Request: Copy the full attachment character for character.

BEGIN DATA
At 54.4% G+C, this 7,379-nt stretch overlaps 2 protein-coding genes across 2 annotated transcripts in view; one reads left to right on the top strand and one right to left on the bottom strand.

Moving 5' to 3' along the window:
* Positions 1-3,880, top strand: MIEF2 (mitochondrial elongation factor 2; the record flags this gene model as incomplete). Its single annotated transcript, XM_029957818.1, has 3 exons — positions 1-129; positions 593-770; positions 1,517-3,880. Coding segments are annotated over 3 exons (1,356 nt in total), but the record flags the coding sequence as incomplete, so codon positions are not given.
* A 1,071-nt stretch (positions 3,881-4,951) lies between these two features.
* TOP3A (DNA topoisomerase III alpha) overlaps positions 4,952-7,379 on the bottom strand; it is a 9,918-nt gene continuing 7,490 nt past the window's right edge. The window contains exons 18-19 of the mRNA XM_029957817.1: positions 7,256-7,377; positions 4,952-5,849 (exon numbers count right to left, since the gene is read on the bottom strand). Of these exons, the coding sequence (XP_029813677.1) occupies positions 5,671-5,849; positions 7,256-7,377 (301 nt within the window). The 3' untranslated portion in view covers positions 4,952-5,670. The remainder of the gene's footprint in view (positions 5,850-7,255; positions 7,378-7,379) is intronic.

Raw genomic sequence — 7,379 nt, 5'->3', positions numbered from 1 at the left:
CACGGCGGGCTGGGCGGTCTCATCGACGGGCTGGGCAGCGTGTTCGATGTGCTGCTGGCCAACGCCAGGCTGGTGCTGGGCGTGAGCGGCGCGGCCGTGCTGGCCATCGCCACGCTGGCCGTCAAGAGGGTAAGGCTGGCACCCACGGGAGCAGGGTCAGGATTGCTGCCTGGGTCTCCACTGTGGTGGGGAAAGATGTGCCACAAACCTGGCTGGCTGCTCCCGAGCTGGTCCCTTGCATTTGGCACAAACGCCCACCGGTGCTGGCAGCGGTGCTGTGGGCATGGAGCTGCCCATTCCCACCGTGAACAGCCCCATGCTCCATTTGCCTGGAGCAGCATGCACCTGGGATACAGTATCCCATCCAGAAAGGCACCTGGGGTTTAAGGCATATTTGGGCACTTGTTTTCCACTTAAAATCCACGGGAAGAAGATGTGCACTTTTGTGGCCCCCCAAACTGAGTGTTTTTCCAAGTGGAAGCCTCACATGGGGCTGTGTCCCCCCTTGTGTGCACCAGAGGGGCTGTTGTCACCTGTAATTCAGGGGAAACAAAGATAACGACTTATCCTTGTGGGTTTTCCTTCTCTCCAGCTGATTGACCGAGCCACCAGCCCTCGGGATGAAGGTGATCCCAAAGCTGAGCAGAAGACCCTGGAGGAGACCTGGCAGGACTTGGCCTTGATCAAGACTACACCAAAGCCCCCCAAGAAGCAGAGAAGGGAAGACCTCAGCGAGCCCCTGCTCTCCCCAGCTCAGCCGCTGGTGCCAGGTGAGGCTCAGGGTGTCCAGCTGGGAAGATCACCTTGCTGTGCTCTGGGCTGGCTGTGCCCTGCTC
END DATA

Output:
At 54.4% G+C, this 7,379-nt stretch overlaps 2 protein-coding genes across 2 annotated transcripts in view; one reads left to right on the top strand and one right to left on the bottom strand.

Moving 5' to 3' along the window:
* Positions 1-3,880, top strand: MIEF2 (mitochondrial elongation factor 2; the record flags this gene model as incomplete). Its single annotated transcript, XM_029957818.1, has 3 exons — positions 1-129; positions 593-770; positions 1,517-3,880. Coding segments are annotated over 3 exons (1,356 nt in total), but the record flags the coding sequence as incomplete, so codon positions are not given.
* A 1,071-nt stretch (positions 3,881-4,951) lies between these two features.
* TOP3A (DNA topoisomerase III alpha) overlaps positions 4,952-7,379 on the bottom strand; it is a 9,918-nt gene continuing 7,490 nt past the window's right edge. The window contains exons 18-19 of the mRNA XM_029957817.1: positions 7,256-7,377; positions 4,952-5,849 (exon numbers count right to left, since the gene is read on the bottom strand). Of these exons, the coding sequence (XP_029813677.1) occupies positions 5,671-5,849; positions 7,256-7,377 (301 nt within the window). The 3' untranslated portion in view covers positions 4,952-5,670. The remainder of the gene's footprint in view (positions 5,850-7,255; positions 7,378-7,379) is intronic.

Raw genomic sequence — 7,379 nt, 5'->3', positions numbered from 1 at the left:
CACGGCGGGCTGGGCGGTCTCATCGACGGGCTGGGCAGCGTGTTCGATGTGCTGCTGGCCAACGCCAGGCTGGTGCTGGGCGTGAGCGGCGCGGCCGTGCTGGCCATCGCCACGCTGGCCGTCAAGAGGGTAAGGCTGGCACCCACGGGAGCAGGGTCAGGATTGCTGCCTGGGTCTCCACTGTGGTGGGGAAAGATGTGCCACAAACCTGGCTGGCTGCTCCCGAGCTGGTCCCTTGCATTTGGCACAAACGCCCACCGGTGCTGGCAGCGGTGCTGTGGGCATGGAGCTGCCCATTCCCACCGTGAACAGCCCCATGCTCCATTTGCCTGGAGCAGCATGCACCTGGGATACAGTATCCCATCCAGAAAGGCACCTGGGGTTTAAGGCATATTTGGGCACTTGTTTTCCACTTAAAATCCACGGGAAGAAGATGTGCACTTTTGTGGCCCCCCAAACTGAGTGTTTTTCCAAGTGGAAGCCTCACATGGGGCTGTGTCCCCCCTTGTGTGCACCAGAGGGGCTGTTGTCACCTGTAATTCAGGGGAAACAAAGATAACGACTTATCCTTGTGGGTTTTCCTTCTCTCCAGCTGATTGACCGAGCCACCAGCCCTCGGGATGAAGGTGATCCCAAAGCTGAGCAGAAGACCCTGGAGGAGACCTGGCAGGACTTGGCCTTGATCAAGACTACACCAAAGCCCCCCAAGAAGCAGAGAAGGGAAGACCTCAGCGAGCCCCTGCTCTCCCCAGCTCAGCCGCTGGTGCCAGGTGAGGCTCAGGGTGTCCAGCTGGGAAGATCACCTTGCTGTGCTCTGGGCTGGCTGTGCCCTGCTC